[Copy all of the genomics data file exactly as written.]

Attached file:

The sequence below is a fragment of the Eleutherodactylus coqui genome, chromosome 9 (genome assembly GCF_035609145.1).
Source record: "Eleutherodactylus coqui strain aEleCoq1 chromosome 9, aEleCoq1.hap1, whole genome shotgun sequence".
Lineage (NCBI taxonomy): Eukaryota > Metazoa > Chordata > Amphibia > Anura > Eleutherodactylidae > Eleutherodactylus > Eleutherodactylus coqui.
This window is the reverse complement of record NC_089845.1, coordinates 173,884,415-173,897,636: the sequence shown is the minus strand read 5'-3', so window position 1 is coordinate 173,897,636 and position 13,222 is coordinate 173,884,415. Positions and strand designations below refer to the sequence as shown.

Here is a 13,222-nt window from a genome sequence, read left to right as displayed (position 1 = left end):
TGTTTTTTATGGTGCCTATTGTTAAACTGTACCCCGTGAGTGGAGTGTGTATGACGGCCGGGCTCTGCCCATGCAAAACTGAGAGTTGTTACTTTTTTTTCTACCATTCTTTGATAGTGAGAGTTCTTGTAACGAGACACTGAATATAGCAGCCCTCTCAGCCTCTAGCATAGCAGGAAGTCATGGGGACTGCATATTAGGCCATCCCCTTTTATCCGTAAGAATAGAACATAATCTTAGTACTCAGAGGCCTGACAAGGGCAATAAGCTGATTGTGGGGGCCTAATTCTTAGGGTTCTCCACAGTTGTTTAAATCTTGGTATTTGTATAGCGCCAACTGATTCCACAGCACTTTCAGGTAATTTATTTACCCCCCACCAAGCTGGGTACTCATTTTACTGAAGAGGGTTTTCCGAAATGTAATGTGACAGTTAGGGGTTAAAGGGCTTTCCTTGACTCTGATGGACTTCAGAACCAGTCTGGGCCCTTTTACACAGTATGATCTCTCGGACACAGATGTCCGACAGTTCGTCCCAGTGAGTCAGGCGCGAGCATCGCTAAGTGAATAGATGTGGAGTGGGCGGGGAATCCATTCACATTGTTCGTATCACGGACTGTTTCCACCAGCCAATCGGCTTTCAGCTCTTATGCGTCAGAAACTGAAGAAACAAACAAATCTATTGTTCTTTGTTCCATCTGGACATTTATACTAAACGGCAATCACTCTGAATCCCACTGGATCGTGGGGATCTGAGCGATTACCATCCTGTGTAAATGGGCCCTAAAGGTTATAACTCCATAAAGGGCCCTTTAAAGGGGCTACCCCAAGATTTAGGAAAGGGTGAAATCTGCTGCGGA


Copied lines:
The sequence below is a fragment of the Eleutherodactylus coqui genome, chromosome 9 (genome assembly GCF_035609145.1).
Source record: "Eleutherodactylus coqui strain aEleCoq1 chromosome 9, aEleCoq1.hap1, whole genome shotgun sequence".
Lineage (NCBI taxonomy): Eukaryota > Metazoa > Chordata > Amphibia > Anura > Eleutherodactylidae > Eleutherodactylus > Eleutherodactylus coqui.
This window is the reverse complement of record NC_089845.1, coordinates 173,884,415-173,897,636: the sequence shown is the minus strand read 5'-3', so window position 1 is coordinate 173,897,636 and position 13,222 is coordinate 173,884,415. Positions and strand designations below refer to the sequence as shown.

Here is a 13,222-nt window from a genome sequence, read left to right as displayed (position 1 = left end):
TGTTTTTTATGGTGCCTATTGTTAAACTGTACCCCGTGAGTGGAGTGTGTATGACGGCCGGGCTCTGCCCATGCAAAACTGAGAGTTGTTACTTTTTTTTCTACCATTCTTTGATAGTGAGAGTTCTTGTAACGAGACACTGAATATAGCAGCCCTCTCAGCCTCTAGCATAGCAGGAAGTCATGGGGACTGCATATTAGGCCATCCCCTTTTATCCGTAAGAATAGAACATAATCTTAGTACTCAGAGGCCTGACAAGGGCAATAAGCTGATTGTGGGGGCCTAATTCTTAGGGTTCTCCACAGTTGTTTAAATCTTGGTATTTGTATAGCGCCAACTGATTCCACAGCACTTTCAGGTAATTTATTTACCCCCCACCAAGCTGGGTACTCATTTTACTGAAGAGGGTTTTCCGAAATGTAATGTGACAGTTAGGGGTTAAAGGGCTTTCCTTGACTCTGATGGACTTCAGAACCAGTCTGGGCCCTTTTACACAGTATGATCTCTCGGACACAGATGTCCGACAGTTCGTCCCAGTGAGTCAGGCGCGAGCATCGCTAAGTGAATAGATGTGGAGTGGGCGGGGAATCCATTCACATTGTTCGTATCACGGACTGTTTCCACCAGCCAATCGGCTTTCAGCTCTTATGCGTCAGAAACTGAAGAAACAAACAAATCTATTGTTCTTTGTTCCATCTGGACATTTATACTAAACGGCAATCACTCTGAATCCCACTGGATCGTGGGGATCTGAGCGATTACCATCCTGTGTAAATGGGCCCTAAAGGTTATAACTCCATAAAGGGCCCTTTAAAGGGGCTACCCCAAGATTTAGGAAAGGGTGAAATCTGCTGCGGA